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Flashcards in GP ILAs and public health Deck (51):
1

Describe the management of hypertension with regards to the drug ladder

Step one: ACE inhibitor or ARB (Use CCB if over 55 or Afro-Caribbean)
Step 2: ACE-i/ARB and CCB
Step 3: Add thiazide diuretic
Step 4: Add spironolactone

2

Describe the management of hypertension IGNORING the drug ladder

Lifestyle (lower weight, exercise, diet, relaxation, alcohol, caffeine, salt, smoking)
Statins

3

What should be completed within 2 weeks of starting or changing dose of an ACE-i?

U+E

4

Describe stage 1 and stage 2 hypertension, and how treatment guidelines differ between them

Stage 1 = BP>140/90
Treat if under 80 years and one of target organ damage, CVR disease, renal disease or diabetes.

Stage 2 = >160/100
Treat all

5

What investigations should be completed before referring a patient for heart failure?

BNP
Echocardiogram

6

What is the management of CCF?

Lifestyle (exercise, smoking, depression, alcohol, sexual activity, air travel, flu vaccinations)
Diuretics
CCBs
Amiodarone
Anticoagulant and Aspirin

7

What are the two types of heart failure?

HFPEF (heart failure with preserved ejection fraction)
HFREF (heart failure with reduced ejection fraction)

8

What are the different types of diuretic?
Give an example for each

Thiazide diuretics (Bendroflumethiazide)
Loop diuretics (Furosemide)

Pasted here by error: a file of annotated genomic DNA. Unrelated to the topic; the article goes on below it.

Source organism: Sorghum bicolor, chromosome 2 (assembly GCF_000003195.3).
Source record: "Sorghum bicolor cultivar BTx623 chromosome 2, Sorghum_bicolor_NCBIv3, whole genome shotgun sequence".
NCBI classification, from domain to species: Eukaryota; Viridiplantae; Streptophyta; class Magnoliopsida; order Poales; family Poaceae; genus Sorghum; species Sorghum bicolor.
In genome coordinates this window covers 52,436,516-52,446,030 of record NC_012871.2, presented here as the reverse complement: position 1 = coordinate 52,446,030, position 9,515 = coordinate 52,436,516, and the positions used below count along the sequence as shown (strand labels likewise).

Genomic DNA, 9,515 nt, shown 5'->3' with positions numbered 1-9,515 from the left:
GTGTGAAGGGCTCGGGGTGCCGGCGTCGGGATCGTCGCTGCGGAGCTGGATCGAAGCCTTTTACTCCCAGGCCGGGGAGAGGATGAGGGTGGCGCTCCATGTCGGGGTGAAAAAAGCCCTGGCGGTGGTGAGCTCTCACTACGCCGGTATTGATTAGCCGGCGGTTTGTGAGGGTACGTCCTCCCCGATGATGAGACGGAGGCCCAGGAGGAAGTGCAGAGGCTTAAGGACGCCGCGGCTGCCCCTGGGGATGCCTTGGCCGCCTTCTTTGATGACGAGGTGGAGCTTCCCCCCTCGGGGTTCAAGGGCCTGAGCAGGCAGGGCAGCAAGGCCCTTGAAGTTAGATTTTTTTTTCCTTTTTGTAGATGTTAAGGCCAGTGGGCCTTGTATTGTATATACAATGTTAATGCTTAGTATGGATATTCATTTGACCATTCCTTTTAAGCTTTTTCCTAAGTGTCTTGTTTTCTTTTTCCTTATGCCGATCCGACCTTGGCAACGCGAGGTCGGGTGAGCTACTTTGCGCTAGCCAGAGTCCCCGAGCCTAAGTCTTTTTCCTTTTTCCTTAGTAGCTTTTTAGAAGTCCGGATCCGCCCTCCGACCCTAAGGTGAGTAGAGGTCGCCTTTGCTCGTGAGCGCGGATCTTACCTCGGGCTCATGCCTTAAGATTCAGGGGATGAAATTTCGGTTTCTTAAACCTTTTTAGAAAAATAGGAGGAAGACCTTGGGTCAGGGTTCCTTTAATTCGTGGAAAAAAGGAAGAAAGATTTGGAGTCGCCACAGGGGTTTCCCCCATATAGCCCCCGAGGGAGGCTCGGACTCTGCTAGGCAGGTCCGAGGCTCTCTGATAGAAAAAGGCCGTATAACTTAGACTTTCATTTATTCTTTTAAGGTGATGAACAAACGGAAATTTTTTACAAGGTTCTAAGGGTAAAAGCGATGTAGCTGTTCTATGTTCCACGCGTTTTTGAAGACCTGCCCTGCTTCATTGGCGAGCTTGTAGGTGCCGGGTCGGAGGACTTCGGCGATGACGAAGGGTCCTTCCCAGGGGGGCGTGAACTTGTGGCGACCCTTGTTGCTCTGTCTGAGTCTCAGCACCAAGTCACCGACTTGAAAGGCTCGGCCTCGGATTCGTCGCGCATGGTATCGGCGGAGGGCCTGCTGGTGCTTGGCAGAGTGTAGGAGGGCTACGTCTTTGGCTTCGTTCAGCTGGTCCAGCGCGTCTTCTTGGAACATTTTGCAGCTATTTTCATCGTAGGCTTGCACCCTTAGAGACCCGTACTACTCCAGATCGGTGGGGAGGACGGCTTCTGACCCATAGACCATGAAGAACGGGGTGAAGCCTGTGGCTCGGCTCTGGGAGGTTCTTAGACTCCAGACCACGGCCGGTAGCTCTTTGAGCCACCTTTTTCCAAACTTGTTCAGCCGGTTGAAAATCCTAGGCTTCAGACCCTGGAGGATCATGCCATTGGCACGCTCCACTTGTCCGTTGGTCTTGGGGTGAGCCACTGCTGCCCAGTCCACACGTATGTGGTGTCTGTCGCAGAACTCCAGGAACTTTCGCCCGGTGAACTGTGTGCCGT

K sparing diuretics (Spironolactone)

9

Why is Bumetanide better than Furosemide orally for CCF?

Bumetanide is absorbed better in odematous bowel and has a lower volume of distribution so is more concentrated.

Furosemide is very potent IV

10

What is the prognosis of heart failure?

Poor - 60% survive 18 months
Especially poor if requires hospitalisation

11

What are DAFNE and DESMOND?

DAFNE - dose adjustment for normal eating. T1DM patients learn to inject correct amount of insulin for the meal they are eating

DESMOND - T2DM teaching - Diabetes Education and Self Management for Ongoing and Newly Diagnosed diabetics

12

What are the four levels of prevention?

Primary
Secondary
Tertiary
Quaternary (Population level eg. Government legislation)

13

Against what disease are babies immunised on day 1?

TB

14

Against what diseases are babies immunised at 8 weeks?
What injection includes most of these?

Diphtheria
Tetanus
Pertussis
Polio
H influenza
Hepatitis B
(ALL OF ABOVE IN Infanrix VACCINE)

PCV (pneumococcal conjugate vaccine)
Rotavirus
Meningitis B

15

Against what diseases are babies immunised at 12 weeks?
What injection includes most of these?

Diphtheria
Tetanus
Pertussis
Polio
H influenxa
Hepatitis B
(ALL OF ABOVE IN Infanrix VACCINE)

Rotavirus

16

Against what diseases are babies immunised at 16 weeks?
What injection includes most of these?

Diphtheria
Tetanus
Pertussis
Polio
H influenxa
Hepatitis B
(ALL OF ABOVE IN Infanrix VACCINE)

PCV (Pneumococcal conjugate vaccine)
Meningitis B

17

Against what diseases are babies immunised at 12 months?

H influenza
Meningitis C
MMR
PCV (pneumococcal conjugate vaccine)
Meningitis B

18

Against what diseases are babies immunised at 3 years and 4 months?

Diphtheria
Tetanus
Pertussis
Polio
MMR booster

19

Against what virus are 13 year old females vaccinated against?